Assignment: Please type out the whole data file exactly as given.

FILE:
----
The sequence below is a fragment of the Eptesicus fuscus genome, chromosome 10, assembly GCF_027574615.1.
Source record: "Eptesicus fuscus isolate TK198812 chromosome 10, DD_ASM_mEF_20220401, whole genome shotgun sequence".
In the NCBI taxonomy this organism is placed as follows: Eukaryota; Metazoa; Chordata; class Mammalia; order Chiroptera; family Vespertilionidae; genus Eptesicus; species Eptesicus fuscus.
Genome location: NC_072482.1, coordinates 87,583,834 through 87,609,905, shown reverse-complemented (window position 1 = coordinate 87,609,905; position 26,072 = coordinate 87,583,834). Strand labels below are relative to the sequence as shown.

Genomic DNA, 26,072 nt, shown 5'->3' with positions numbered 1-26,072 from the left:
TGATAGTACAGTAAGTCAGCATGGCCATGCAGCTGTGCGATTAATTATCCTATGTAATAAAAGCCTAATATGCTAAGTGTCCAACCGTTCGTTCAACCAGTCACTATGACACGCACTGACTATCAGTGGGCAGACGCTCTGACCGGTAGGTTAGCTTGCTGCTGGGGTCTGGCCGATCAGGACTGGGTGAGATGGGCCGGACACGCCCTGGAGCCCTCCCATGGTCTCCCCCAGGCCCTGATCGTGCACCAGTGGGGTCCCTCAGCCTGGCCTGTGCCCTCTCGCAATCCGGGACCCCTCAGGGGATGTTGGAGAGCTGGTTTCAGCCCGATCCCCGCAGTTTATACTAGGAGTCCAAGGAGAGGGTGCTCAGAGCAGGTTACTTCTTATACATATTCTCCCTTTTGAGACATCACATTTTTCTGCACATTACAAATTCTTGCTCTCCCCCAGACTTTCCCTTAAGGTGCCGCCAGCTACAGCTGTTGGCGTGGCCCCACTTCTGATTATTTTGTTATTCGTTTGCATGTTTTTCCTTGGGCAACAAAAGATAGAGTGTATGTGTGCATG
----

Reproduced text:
The sequence below is a fragment of the Eptesicus fuscus genome, chromosome 10, assembly GCF_027574615.1.
Source record: "Eptesicus fuscus isolate TK198812 chromosome 10, DD_ASM_mEF_20220401, whole genome shotgun sequence".
In the NCBI taxonomy this organism is placed as follows: Eukaryota; Metazoa; Chordata; class Mammalia; order Chiroptera; family Vespertilionidae; genus Eptesicus; species Eptesicus fuscus.
Genome location: NC_072482.1, coordinates 87,583,834 through 87,609,905, shown reverse-complemented (window position 1 = coordinate 87,609,905; position 26,072 = coordinate 87,583,834). Strand labels below are relative to the sequence as shown.

Genomic DNA, 26,072 nt, shown 5'->3' with positions numbered 1-26,072 from the left:
TGATAGTACAGTAAGTCAGCATGGCCATGCAGCTGTGCGATTAATTATCCTATGTAATAAAAGCCTAATATGCTAAGTGTCCAACCGTTCGTTCAACCAGTCACTATGACACGCACTGACTATCAGTGGGCAGACGCTCTGACCGGTAGGTTAGCTTGCTGCTGGGGTCTGGCCGATCAGGACTGGGTGAGATGGGCCGGACACGCCCTGGAGCCCTCCCATGGTCTCCCCCAGGCCCTGATCGTGCACCAGTGGGGTCCCTCAGCCTGGCCTGTGCCCTCTCGCAATCCGGGACCCCTCAGGGGATGTTGGAGAGCTGGTTTCAGCCCGATCCCCGCAGTTTATACTAGGAGTCCAAGGAGAGGGTGCTCAGAGCAGGTTACTTCTTATACATATTCTCCCTTTTGAGACATCACATTTTTCTGCACATTACAAATTCTTGCTCTCCCCCAGACTTTCCCTTAAGGTGCCGCCAGCTACAGCTGTTGGCGTGGCCCCACTTCTGATTATTTTGTTATTCGTTTGCATGTTTTTCCTTGGGCAACAAAAGATAGAGTGTATGTGTGCATG